• The round gratins — plats ronds, as Mauviel calls them — have three-rivet classic-style brass handles, smooth sidewalls, and silvery colored rivets. I believe these are also steel-lined 1.5mm pre-2015 M’héritage production.

The three pots at the lowest tier with silvery bases are more induction-ready pieces that I believe are De Buyer.

That covers the copper I saw on display on the main floor of the store. Next: the basement!


Down twin curved staircases is the basement with long shelves that serves as a storeroom. Let’s see what delights await us! (Yes, I went down the Sortie side by mistake.)

The two photos below are two halves of the same long wall — this gives you an idea of how much space there is in the stockroom. I was surprised at how bare the shelves are. It looks as though Dehillerin keeps one or two representative pieces on hand. Pieces are wrapped in plastic and, as is the case upstairs, many of them are secured with anti-theft ropes.

Let’s begin with the saucepan section.

The shelves exhibit a range of hammered-finish tinned and smooth-walled steel-lined pieces. The top two shelves are saucepans, and the bottom shelf has two tinned daubières, a 32cm and a 40 cm. (The website also lists a 36cm size.)

Below is a nice close-up of a tinned saucepan with the two-rivet M handle. Note also the current version of Mauviel stamp reading “MAUVIEL 1830 Made In France.” This piece and others like it are recent production available from the Dehillerin site.

The other half of that long stockroom wall has a section of sauté pans, rondeaux, and stewpots. They all look to be bagged current production pieces.

Just beyond the steel ladder in the photo above are some nice pieces, like this 36cm tin-lined hammered rondeau.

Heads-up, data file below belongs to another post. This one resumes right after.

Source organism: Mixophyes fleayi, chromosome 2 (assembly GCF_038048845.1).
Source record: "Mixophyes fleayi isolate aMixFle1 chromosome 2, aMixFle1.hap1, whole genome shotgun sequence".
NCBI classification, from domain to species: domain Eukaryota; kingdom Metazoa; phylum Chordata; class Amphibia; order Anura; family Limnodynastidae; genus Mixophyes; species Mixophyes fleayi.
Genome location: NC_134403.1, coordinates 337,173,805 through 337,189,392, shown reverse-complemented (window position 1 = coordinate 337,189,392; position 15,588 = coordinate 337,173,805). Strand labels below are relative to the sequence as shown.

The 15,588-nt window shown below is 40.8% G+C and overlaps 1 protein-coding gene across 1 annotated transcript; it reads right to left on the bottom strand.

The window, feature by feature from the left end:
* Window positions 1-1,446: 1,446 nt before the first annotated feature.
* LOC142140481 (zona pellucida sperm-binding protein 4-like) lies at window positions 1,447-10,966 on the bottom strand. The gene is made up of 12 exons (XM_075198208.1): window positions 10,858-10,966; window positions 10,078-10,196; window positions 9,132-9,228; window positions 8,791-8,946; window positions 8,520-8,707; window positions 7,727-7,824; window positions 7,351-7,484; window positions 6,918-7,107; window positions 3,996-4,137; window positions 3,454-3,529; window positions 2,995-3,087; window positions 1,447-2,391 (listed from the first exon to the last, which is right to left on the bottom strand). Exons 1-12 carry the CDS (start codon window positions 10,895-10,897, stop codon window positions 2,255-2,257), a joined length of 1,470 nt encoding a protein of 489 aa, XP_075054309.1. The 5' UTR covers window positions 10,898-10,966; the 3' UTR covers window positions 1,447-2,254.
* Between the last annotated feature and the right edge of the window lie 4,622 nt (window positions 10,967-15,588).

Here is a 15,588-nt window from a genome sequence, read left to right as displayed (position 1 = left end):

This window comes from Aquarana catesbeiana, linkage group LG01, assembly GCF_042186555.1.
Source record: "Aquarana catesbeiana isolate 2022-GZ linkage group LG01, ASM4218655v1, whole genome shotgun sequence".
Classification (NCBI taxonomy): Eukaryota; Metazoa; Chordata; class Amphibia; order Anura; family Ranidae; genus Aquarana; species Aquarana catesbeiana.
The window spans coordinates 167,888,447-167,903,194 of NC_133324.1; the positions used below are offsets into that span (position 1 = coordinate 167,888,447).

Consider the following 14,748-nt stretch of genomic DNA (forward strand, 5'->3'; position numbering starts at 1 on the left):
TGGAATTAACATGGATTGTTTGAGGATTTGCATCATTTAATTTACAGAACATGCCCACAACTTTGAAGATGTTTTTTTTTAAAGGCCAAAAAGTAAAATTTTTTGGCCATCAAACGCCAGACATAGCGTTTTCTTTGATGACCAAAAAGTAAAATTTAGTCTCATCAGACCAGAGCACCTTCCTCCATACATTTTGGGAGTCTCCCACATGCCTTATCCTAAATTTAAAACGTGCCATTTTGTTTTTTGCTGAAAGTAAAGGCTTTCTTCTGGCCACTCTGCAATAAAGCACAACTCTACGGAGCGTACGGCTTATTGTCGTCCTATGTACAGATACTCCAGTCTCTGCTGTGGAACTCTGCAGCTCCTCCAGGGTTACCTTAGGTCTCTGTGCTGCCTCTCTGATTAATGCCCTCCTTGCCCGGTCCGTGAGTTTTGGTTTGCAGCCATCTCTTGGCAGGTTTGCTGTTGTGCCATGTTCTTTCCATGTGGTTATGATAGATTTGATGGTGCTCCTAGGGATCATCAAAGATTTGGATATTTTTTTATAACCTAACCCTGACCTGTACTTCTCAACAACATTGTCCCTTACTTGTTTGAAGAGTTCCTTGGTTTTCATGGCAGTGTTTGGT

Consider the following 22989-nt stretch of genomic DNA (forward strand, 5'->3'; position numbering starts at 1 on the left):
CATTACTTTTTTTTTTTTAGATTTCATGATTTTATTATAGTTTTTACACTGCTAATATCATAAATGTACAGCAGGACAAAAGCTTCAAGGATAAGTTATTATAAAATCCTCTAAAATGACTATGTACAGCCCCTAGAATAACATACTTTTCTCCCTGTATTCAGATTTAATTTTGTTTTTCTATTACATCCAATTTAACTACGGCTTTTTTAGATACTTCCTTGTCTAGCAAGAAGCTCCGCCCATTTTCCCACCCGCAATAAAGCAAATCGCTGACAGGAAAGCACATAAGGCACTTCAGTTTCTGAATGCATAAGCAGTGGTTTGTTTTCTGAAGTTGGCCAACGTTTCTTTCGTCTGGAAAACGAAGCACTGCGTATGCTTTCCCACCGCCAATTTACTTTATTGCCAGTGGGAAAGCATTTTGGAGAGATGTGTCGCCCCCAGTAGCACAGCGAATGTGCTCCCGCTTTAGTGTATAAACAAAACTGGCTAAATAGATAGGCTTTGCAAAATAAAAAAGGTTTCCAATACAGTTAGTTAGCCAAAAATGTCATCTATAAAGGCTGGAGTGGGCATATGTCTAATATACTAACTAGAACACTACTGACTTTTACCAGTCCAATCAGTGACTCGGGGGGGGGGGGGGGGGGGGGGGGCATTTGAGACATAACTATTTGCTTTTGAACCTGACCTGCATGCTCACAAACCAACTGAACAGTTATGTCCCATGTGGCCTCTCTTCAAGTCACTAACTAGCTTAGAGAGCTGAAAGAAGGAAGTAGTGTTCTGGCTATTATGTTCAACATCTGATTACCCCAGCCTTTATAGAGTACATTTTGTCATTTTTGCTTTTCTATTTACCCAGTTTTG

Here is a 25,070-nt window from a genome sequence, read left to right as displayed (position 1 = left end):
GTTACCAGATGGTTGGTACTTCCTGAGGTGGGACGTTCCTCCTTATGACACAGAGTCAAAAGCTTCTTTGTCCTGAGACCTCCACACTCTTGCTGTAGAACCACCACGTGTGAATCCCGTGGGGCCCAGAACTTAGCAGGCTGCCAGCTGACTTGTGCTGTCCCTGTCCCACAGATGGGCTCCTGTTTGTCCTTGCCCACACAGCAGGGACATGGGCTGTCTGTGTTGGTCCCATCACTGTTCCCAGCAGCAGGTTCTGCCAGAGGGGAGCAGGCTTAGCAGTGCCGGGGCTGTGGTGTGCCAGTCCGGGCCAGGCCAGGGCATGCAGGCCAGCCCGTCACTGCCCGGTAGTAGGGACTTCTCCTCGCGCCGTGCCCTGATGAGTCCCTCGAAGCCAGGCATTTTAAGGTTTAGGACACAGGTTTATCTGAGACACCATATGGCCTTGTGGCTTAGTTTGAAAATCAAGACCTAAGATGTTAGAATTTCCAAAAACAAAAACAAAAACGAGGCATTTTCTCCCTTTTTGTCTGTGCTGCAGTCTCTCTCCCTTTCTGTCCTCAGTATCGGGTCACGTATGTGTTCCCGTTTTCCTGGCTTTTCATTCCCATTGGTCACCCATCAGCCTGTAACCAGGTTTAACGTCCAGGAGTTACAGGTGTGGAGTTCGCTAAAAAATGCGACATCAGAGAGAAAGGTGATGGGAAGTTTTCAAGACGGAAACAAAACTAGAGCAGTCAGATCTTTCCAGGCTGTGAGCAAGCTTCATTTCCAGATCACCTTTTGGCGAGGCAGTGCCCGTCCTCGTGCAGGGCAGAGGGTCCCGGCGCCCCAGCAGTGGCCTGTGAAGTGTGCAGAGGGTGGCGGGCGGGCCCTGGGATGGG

Just below it is this 45cm rondeau.

Further along that same wall, towards the far corner, are more pieces.

On the top shelf, two copper bowls with pre-2015 brass handles. The second shelf has sugar pots bearing the “MAUVIEL 1830” brand stamp. The third shelf has two hammered (tinned) stockpots with current M style handles. The bottom shelf holds an oval two-bottle wine cooler with current M style handles.

The free-standing shelf units running down the middle of the stockroom don’t have any copper on them, but there is one more copper zone in the corner.

Two 60cm poissonnières, ready to go.

A turbotière, waiting for a walk-in customer, I suppose!

Quite a few jam pans, all jammed together. Heh.

And this food mill. It’s not copper, obviously, but I am fascinated by it. I am sure several readers have and use a food mill, but this is a new and exotic object for me. This is a restaurant-grade food mill, standing about 2 feet high, with a tripod so a large bowl can fit underneath.

That’s about it for the stockroom area! Except for one more thing…

The secret chamber

Tucked into the space between the twin staircases is a cramped niche with a forbidding (if somewhat flimsy) gate. The paper warning sheet reads ENTRÉE INTERDITE À TOUTE PERSONNE ÉTRANGER AU SERVICE (“entry forbidden to non-employees”) and the lettering on the wooden pickets reads REÉTAMAGE ENTRÉE INTERDITE  (“retinning, no entry”).

This appears to be a holding area for a customer-owned pots and pans for retinning, as well as various other odds and ends. The photos below show the left and right niches under the steps.


What a cave of treasures! I wonder who does this retinning work?


Let’s return to my question from the start of the post:

Does Dehillerin have a secret trove of Mauviel copper that is no longer made or not available at other retailers?

My answer: Not really.

  • Dehillerin does not offer a unique selection of Mauviel tinned or steel-lined copper. I found the same selection from other online retailers. My advice is to compare prices and find the best deal for you.
  • The stockroom shelves are no longer chockablock with dusty vintage treasures, but rather with representative examples of the same recently-made tinned and steel-lined pieces available on the website.
  • There are a few older items in the display areas that are no longer made but you’d have to persuade the shopkeeper to take them down and sell them to you.

That said, some of those older items are potentially quite nice. I’d like to review the ones that jumped out at me.

In the store windows

  • In the front window, the three (apparently) steel-lined iron-handled windsors and the iron-handled oval fish pan are possibly 2.5mm extra fort grade.
  • Also in the front window, the oval gratin with the domed lid is a lovely piece that isn’t made any more.